Novak Djokovic is a juggernaut who will better Roger Federer and Rafael Nadal records

Australian Open: Novak Djokovic discusses injury issues

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Novak Djokovic is simply too good. Many were expecting Sunday’s Australian Open final showdown with Daniil Medvedev to be an epic, rip-roaring affair – but the Serb had other ideas. And it’s clear he’ll outdo Roger Federer and Rafael Nadal before he quits the sport in the wake of Grand Slam triumph No 18.

Djokovic wasn’t always convincing at the Australian Open.

He made tough work of the likes of Frances Tiafoe, Tommy Fritz and Alexander Zverev throughout the competition – with injury also playing a factor.

But the best champions win, even if they’re not operating at the peak of their powers.

And Djokovic did that on Sunday, blowing Medvedev away at the Rod Laver Arena to win yet another Grand Slam.

He’s now up to 18. Considering he won his first in 2008 – at a time where Nadal and Federer had already broken their ducks years previously – it’s quite the feat.

Djokovic isn’t slick like Federer. He’s also not as lung-busting as Nadal.

Instead, he’s a juggernaut. A machine well-oiled, one that rarely breaks down and usually powers on to complete the job.

Before the game, pundits were expecting a tight affair. It was predicted that Medvedev would make a fight out of things, potentially even causing a major Australian Open final upset.

But this was Djokovic at his ruthless, blitzing best. His Russian opponent had no answer as the 33-year-old powered his way to an emphatic 7-5, 6-2, 6-2 win.

Now, attention will turn to the future.

He is now just two Slams short of Nadal and Federer, the two players commonly regarded as the best of all time.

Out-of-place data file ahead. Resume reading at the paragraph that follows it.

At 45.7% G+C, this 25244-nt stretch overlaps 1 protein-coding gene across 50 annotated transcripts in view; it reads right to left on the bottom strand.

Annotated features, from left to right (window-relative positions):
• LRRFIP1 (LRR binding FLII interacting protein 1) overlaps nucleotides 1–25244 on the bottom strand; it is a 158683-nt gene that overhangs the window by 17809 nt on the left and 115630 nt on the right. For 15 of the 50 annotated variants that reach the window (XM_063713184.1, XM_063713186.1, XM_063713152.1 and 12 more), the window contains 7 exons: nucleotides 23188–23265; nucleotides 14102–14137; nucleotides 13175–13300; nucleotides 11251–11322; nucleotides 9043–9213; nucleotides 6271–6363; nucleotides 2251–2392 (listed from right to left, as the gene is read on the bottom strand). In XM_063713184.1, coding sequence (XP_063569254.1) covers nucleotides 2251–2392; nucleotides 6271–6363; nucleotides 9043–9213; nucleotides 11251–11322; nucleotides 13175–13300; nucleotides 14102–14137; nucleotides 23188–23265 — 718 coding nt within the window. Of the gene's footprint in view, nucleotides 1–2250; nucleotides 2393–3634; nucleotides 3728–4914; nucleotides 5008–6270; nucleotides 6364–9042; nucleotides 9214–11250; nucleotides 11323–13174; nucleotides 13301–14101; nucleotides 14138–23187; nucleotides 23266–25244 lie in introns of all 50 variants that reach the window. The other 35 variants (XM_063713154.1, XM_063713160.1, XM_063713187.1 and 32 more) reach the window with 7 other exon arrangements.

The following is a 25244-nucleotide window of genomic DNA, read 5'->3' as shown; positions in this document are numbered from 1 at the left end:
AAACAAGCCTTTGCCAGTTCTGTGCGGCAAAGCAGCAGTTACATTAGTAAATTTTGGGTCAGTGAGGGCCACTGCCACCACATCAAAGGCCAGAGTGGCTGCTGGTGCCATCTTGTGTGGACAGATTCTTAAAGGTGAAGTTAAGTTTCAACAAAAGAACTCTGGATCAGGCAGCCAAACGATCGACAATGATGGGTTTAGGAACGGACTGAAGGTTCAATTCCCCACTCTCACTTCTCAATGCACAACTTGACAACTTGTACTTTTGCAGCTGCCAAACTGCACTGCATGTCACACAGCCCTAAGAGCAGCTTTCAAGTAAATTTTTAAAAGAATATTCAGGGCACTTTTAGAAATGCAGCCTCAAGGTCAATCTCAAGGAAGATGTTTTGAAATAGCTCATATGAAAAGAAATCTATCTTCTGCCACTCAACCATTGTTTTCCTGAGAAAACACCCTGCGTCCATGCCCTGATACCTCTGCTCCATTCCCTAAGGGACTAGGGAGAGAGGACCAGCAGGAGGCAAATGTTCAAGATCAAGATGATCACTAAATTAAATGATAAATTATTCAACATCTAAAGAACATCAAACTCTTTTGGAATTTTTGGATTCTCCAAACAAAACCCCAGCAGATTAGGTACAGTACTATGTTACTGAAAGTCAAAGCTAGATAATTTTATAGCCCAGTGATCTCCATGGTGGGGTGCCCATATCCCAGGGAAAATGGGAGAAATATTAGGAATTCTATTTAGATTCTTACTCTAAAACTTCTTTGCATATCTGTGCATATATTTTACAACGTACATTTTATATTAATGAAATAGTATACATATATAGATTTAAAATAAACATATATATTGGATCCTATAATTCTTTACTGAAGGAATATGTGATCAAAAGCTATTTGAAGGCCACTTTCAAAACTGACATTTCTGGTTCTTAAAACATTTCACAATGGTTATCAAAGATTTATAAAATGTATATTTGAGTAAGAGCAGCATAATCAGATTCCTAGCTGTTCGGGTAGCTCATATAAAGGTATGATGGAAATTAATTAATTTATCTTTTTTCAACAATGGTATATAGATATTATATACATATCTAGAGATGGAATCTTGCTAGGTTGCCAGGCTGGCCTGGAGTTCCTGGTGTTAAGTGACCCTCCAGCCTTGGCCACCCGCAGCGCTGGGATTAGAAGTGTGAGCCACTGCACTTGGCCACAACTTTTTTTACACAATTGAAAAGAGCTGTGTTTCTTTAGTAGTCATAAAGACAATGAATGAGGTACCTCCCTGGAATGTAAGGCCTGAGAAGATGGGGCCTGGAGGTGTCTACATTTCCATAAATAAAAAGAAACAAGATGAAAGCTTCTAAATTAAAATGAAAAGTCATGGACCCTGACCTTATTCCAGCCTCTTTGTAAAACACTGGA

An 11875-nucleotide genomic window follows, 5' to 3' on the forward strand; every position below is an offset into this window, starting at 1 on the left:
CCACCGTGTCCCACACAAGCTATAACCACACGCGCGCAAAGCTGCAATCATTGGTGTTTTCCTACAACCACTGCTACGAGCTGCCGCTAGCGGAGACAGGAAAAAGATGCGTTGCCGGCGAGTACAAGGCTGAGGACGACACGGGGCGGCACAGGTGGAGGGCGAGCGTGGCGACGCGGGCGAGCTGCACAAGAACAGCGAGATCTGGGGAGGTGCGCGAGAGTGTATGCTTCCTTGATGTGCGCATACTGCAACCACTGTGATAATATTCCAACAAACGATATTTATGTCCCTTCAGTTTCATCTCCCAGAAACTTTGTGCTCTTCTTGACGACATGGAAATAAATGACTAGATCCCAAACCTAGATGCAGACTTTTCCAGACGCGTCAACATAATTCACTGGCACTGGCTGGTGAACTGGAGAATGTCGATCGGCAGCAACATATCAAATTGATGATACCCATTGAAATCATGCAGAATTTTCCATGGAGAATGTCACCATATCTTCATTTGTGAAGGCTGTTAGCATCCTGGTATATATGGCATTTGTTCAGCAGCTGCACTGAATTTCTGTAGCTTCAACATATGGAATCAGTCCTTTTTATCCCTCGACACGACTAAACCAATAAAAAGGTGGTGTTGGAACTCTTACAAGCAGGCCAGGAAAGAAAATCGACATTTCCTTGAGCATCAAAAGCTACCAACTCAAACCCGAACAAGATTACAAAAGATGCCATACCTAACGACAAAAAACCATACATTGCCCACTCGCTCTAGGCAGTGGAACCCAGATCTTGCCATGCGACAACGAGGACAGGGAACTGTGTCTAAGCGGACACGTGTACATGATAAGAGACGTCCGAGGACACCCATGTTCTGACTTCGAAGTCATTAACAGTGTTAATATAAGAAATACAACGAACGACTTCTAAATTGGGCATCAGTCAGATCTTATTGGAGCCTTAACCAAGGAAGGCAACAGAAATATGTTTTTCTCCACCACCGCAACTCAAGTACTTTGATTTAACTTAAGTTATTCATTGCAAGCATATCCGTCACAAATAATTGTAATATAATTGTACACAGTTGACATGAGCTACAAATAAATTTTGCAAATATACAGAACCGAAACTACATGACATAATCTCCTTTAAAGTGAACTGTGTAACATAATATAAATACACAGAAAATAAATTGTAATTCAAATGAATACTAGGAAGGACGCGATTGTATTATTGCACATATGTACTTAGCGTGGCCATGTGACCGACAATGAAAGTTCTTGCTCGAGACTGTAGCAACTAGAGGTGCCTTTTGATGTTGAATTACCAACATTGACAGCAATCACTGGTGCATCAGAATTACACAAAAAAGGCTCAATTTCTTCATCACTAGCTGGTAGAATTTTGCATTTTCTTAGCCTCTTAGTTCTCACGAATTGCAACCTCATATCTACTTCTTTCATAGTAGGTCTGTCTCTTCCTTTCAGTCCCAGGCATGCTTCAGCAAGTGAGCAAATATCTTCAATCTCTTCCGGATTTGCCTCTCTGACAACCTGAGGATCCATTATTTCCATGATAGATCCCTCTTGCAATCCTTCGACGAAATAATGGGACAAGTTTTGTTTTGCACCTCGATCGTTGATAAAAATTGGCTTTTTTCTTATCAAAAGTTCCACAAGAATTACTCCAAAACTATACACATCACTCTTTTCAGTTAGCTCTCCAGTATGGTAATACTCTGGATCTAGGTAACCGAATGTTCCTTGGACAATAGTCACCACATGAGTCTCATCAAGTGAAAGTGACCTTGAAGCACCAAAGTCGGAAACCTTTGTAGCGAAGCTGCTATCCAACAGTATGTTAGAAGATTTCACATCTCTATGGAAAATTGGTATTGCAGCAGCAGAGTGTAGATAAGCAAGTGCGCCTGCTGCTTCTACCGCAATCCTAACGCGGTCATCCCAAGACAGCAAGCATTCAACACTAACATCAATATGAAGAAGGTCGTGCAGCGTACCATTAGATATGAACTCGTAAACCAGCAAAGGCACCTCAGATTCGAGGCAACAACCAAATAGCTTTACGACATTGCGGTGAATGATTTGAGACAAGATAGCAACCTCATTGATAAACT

And Djokovic seems to be best-placed to be the best of the lot. Federer is approaching the end of his career, while Nadal still doesn’t do enough at other Slams outside of the French Open.

The Serb is, however, the complete all-rounder.

He’s won just the one French Open title due to Nadal’s dominance but his record on hard courts means he could outdo the Spaniard on that surface alone, in both Australia and the United States.

And Djokovic has shown at Wimbledon he’s got what it takes to reign supreme, often at Federer’s expense in finals over the years.

The Serb isn’t the most popular player within the sport. Certainly, his complaints over conditions at the Australian Open didn’t do him any favours before the start of the tournament.

But he may just end up, by the end of his career, being tennis’ GOAT.

And while Federer and Nadal sit above him in the Grand Slam rankings, that’s unlikely to be the case in the future.

Potentially even by the end of the year.

Meanwhile, speaking after his latest triumph, Djokovic signalled his intention to focus on Grand Slam glory instead of other competitions in the months and years ahead.

“I don’t feel like I’m old or tired or anything like that,” said Djokovic.

“But I know that biologically and realistically things are different than they were 10 years ago for me.

“I have to be smarter with my schedule and peak at the right time. So the slams are the tournaments where I want to be able to perform my best.

“Now, after achieving the historic No 1 for the longest weeks at No 1, it’s going to be a relief for me because I’m going to focus all my attention on slams mostly.

“When you are going for No 1 rankings, you kind of have to be playing the entire season and you have to be playing well, you have to play all the tournaments.

“My goals will adapt and will shift a little bit, which means that I will have an opportunity to adjust also my calendar which, as a father and a husband, I’m really looking forward to that.”

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